Owners with outboard powered boats have lived with portable fuel tanks for years, but recent well-intentioned efforts to stop smog-causing gas fumes from escaping by eliminating the familiar two-way vent is causing new concerns. Without a vent – typically a small screw type fixture on the tank’s cap or top – a portable tank can swell up like a balloon in the hot sun with the internal pressure forcing gas into the outboard where it can spew inside the cowling, eventually dribbling out. It’s a wise move to install an inexpensive fuel-demand valve in the fuel line that will prevent any gas from reaching the motor unless the motor calls for it, and BoatUS has a video and easy to follow instructions to show you how.

The newest fuel portable fuel tanks require installation of a fuel demand valve and BoatUS shows you how.

The newest fuel portable fuel tanks require installation of a fuel demand valve and BoatUS shows you how.

“Our members are telling us that the new tanks aren’t all they are cracked up to be,” said BoatUS Magazine Executive Editor Mike Vatalaro. “These new EPA compliant portable tanks and jerry jugs have special fittings that greatly reduce evaporative emissions from gasoline. But where traditional tanks simply vent to the atmosphere, the new tanks won’t vent until the internal pressure reaches five pounds per square inch. In the meantime, fuel could be forced up the fuel line into the outboard, many of which have no means to hold it back.”

“Leaving the tank disconnected just results in the same gush of gas once you do hook it up, either from the tank end or through the engine,” added Vatalaro. “Installing an inexpensive fuel-demand valve in the fuel line will prevent any gas from reaching the motor unless the motor calls for it.” The video and instructions can be found at:

BoatUS.com/installfueldemandvalve

The video was done in partnership with the American Boat & Yacht Council (abycinc.com) and is part of BoatUS Magazine’s Practical Boater series that offers skills building, techniques and best practices to get the most out of boating.

###

About Boat Owners Association of The United States (BoatUS): BoatUS is the nation’s largest organization of recreational boaters with over a half million members. We are the boat owners’ voice on Capitol Hill and fight for their rights. We help ensure a roadside breakdown doesn’t end a boating or fishing trip before it begins, and on the water, we bring boaters safely back to the launch ramp or dock when their boat won’t, day or night. The BoatUS Insurance Program gives boat owners the specialized coverage and superior service they need, and we help keep boaters safe and our waters clean with assistance from the non-profit BoatUS Foundation for Boating Safety and Clean Water. Visit BoatUS.com.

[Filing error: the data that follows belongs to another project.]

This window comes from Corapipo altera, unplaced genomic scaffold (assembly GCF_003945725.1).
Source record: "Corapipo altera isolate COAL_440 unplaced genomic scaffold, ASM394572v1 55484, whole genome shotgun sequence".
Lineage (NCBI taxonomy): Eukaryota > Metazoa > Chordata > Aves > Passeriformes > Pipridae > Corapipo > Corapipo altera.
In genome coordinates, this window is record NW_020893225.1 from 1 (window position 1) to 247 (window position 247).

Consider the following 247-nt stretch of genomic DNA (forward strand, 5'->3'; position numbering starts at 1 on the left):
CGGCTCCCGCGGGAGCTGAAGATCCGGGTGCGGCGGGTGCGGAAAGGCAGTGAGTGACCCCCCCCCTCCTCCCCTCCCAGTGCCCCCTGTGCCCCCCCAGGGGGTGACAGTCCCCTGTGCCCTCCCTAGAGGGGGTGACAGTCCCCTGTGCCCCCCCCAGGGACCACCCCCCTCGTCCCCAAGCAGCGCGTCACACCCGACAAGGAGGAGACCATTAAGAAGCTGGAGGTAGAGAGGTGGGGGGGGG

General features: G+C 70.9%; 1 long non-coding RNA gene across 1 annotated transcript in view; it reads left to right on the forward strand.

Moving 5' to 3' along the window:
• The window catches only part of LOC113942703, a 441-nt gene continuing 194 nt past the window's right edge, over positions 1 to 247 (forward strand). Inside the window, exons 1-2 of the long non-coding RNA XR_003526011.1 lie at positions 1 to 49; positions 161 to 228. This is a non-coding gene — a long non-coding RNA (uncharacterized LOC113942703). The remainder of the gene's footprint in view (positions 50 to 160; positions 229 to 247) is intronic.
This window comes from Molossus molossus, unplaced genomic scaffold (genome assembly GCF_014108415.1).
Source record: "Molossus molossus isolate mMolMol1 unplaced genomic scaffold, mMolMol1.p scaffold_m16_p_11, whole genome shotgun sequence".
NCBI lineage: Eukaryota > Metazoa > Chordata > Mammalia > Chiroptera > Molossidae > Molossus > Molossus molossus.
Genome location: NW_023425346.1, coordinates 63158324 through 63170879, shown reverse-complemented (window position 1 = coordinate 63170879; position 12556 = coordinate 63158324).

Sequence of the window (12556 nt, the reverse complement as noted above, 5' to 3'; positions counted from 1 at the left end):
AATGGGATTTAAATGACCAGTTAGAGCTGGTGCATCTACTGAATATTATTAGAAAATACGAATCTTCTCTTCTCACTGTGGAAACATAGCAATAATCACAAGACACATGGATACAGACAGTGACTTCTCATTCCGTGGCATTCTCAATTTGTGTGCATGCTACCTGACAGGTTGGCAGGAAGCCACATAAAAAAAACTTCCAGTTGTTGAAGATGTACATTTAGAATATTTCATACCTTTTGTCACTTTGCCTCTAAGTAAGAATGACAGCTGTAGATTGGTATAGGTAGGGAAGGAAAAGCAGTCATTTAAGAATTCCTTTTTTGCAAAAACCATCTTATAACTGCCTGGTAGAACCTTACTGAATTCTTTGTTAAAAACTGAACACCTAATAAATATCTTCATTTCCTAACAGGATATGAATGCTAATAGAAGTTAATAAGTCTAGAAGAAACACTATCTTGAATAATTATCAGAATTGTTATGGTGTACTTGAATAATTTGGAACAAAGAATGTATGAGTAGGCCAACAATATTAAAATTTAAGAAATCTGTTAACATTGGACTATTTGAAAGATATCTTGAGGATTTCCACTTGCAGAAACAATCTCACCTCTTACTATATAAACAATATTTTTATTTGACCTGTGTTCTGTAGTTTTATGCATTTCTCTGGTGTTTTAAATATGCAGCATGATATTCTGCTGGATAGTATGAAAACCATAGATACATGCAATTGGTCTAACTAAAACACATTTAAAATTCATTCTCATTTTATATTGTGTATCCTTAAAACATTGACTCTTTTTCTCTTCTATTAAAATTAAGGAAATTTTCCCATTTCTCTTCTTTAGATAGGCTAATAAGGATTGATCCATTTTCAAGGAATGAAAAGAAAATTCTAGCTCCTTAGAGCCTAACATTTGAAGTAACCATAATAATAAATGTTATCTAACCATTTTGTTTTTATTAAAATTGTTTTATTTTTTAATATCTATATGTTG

1 Comment

Posted by on June 30, 2015 in BoatUS Report

 

Tags: , ,

BoatUS Report

BoatuslogoReadiness, Preparation, and Action

It is prudent to have a storm plan in place, just in case.

It’s hurricane season for those of us who live on or near eastern coastal areas of the United States, including the Gulf of Mexico, With the devastating aftermath of Superstorm Sandy still a painful memory for most of us here in the northeast, having a storm preparedness plan in place is key for weathering any system that may present itself in the area. The Boat & Yacht Report’s close editorial friends at BoatUS have sent along this latest update to assist us as we enter 2015’s storm season. Take heed; all it takes is one of these to hit a particular area and the result can be devastating losses.-Capt. Ken